The recent price wars in the software virtualization market remind me of the doomsday predictions about all-out nuclear war: The theory is that both sides will pummel each other into the ground until nothing is left standing. And if this week's virtualization announcements are any indication, Microsoft has just moved to Def Con 1.
It all started back in January when Microsoft lowered the cost of Virtual Server 2005 R2 from $499 for the Standard Edition and $999 for the Enterprise Edition to $99 and $199, respectively. VMWare responded by rebranding its GSX Server product to, well, nothing, making the product completely free.
This week, Microsoft returned the volley. At the LinuxWorld trade show in Boston, the company announced that Virtual Server 2005 Enterprise Edition R2 would be free for all comers, in both 32-bit and x64 versions. Additionally, for the first time Microsoft is now supporting certain Linux distributions running within Virtual Server. And the company announced that 45 partners have signed up to license its VHD virtual hard disk format. Let's examine each of these announcements.
With Virtual Server matching VMWare Server's no-fee-based licensing model, you might think that this is probably a good time to begin comparing both products from a feature standpoint. Microsoft says that Virtual Server and VMWare Server are similar, but that its holistic, long-term plans for software virtualization will ultimately give it a huge advantage over VMWare. Today, Virtual Server and VMWare both sit on the application layer of the underlying server. But Microsoft believes that virtualization should be a feature of the underlying operating system. And the next version of Windows Server, currently known as Longhorn Server, will include this functionality.
In Longhorn Server, a new feature called the Hypervisor will logically sit as a thin layer under the operating system. This change has multiple advantages over today's application layer virtualization platforms. For example, this new virtual machine (VM) layer will integrate more tightly with the OS, and will perform better because there is lower overhead. Furthermore, because Microsoft will utilize the same VHD format in the Longhorn Hypervisor, customers have a clear migration strategy.
In short, Microsoft's move to zero-cost licensing isn't so much about cost as it is about product positioning. Today, you can get no-cost virtualization platforms that sit on top of Windows Server. In the future, this functionality will simply be part of Windows Server.
When Microsoft purchased Connectix back in 2003, it promptly dropped one of the features that made Connectix's products so great: Linux support. Microsoft's versions of Virtual PC and Virtual Server, so far, have supported only various Windows versions, OS/2, and MS-DOS, whereas Connectix also supported various Linux distributions. Since then, customer complaints have driven Microsoft to reevaluate this stance, and as of today, you can now download free VM add-ons for various server-based Linux distributions that make these systems run more efficiently and integrate more closely with the underlying host OS.
But supporting Linux isn't just about providing native support for popular distributions. As part of its move toward supporting Linux, Microsoft will also provide 24-hour support for Linux distributions running under Virtual Server. Supported versions of Linux include Novell SuSE Linux Enterprise Server 9 and SuSE Linux 9.2/9.3/10.0, and Red Hat Enterprise Linux 2.1 (update 6), Enterprise Linux 3 (update 6), Enterprise Linux 4 and Red Hat Linux 7.3 and 9.0. Yep, we're in Bizarro World all right.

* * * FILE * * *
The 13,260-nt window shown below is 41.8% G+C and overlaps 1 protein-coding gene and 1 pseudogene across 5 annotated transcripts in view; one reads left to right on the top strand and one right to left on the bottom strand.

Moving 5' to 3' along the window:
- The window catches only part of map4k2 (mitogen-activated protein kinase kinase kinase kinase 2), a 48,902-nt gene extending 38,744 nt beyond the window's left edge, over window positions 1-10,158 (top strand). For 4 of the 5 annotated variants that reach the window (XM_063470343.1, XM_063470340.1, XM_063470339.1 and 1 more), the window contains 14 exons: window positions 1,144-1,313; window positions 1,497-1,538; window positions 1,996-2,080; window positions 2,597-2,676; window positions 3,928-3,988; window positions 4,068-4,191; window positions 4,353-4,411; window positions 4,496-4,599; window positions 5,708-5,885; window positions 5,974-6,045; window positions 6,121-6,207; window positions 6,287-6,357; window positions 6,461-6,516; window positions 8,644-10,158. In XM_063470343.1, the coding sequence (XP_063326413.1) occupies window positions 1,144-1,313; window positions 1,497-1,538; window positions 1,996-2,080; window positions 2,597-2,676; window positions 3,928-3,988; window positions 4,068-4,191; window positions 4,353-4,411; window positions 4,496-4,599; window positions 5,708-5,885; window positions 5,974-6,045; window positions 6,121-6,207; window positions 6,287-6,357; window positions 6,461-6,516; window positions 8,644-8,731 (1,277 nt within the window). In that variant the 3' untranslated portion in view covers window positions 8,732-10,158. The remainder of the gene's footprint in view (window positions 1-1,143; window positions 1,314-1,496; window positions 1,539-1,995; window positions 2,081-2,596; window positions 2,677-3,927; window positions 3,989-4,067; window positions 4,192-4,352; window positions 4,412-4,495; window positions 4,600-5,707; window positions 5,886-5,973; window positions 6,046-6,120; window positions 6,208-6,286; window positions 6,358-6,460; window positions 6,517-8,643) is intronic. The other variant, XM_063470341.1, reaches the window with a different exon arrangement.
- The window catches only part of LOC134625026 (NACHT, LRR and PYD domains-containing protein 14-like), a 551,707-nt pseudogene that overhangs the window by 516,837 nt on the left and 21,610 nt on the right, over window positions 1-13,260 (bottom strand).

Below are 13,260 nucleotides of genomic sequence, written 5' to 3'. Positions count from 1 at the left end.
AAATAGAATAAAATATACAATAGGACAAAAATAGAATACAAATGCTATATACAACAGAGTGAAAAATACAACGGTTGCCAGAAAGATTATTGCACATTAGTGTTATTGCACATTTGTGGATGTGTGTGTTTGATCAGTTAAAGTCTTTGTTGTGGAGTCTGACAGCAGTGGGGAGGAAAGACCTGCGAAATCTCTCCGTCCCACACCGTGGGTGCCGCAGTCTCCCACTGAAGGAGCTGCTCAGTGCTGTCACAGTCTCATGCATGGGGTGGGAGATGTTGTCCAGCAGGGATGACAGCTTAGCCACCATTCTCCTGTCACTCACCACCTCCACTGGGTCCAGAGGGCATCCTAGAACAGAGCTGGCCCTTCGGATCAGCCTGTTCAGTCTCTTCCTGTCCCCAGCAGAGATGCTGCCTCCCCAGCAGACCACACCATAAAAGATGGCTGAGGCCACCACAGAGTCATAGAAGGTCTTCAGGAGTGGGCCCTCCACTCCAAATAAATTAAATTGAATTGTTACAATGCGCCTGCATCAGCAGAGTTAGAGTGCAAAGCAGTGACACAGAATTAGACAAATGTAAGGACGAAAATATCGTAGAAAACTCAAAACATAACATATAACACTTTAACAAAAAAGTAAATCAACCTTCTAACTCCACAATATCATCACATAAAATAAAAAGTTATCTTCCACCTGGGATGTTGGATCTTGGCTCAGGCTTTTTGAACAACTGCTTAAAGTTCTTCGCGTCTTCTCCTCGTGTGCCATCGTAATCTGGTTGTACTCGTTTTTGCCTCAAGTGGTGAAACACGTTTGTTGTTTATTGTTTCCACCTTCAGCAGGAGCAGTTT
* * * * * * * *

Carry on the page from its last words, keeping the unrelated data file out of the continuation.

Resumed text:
Microsoft previously made its VHD format available for free licensing and this week the company announced that 45 partners, including ISVs, storage partners, networking partners, management partners, and others have signed up to support the format. This will allow, say, management products to more seamlessly manage systems that are running inside VMs, because they will be aware of the differences between that environment and a true hardware-based system.
By staking this claim to the VHD format, Microsoft is also giving customers a long-term value proposition, ensuring that virtualization investments today will pay off into the future. This week's announcements are interesting on one level, but the way they play into future plans is perhaps all the more important. The next deliverable from the Virtual Server team, incidentally, will be a Service Pack 1 (SP1) release, now due in early 2007, that takes advantage of new virtualization platforms being offered by AMD and Intel. A different team, I'm told, is working on the Hypervisor layer for Longhorn Server, which is due in 2007 as well.
When you combine this week's announcements with previous Microsoft virtualization moves--primarily the licensing advantage of Windows Server 2003 R2 Enterprise Edition, in which you can host up to four no-cost VM versions--it's clear that Microsoft is serious about virtualization as both a platform and a long term strategy. I expect VMWare to meet or beat Microsoft from a capabilities standpoint, at least in the short term, but I'm curious to see how they'll respond to Microsoft's moves in integrating the Hypervisor into Windows Server. (Actually, I don't have to wait: VMWare's Diane Greene literally just started a blog, and in her first entry, she discusses the benefits of decoupling virtualization from the OS. Refer to the link below.)
This article originally appeared in the April 4, 2006 issue of Windows IT Pro UPDATE.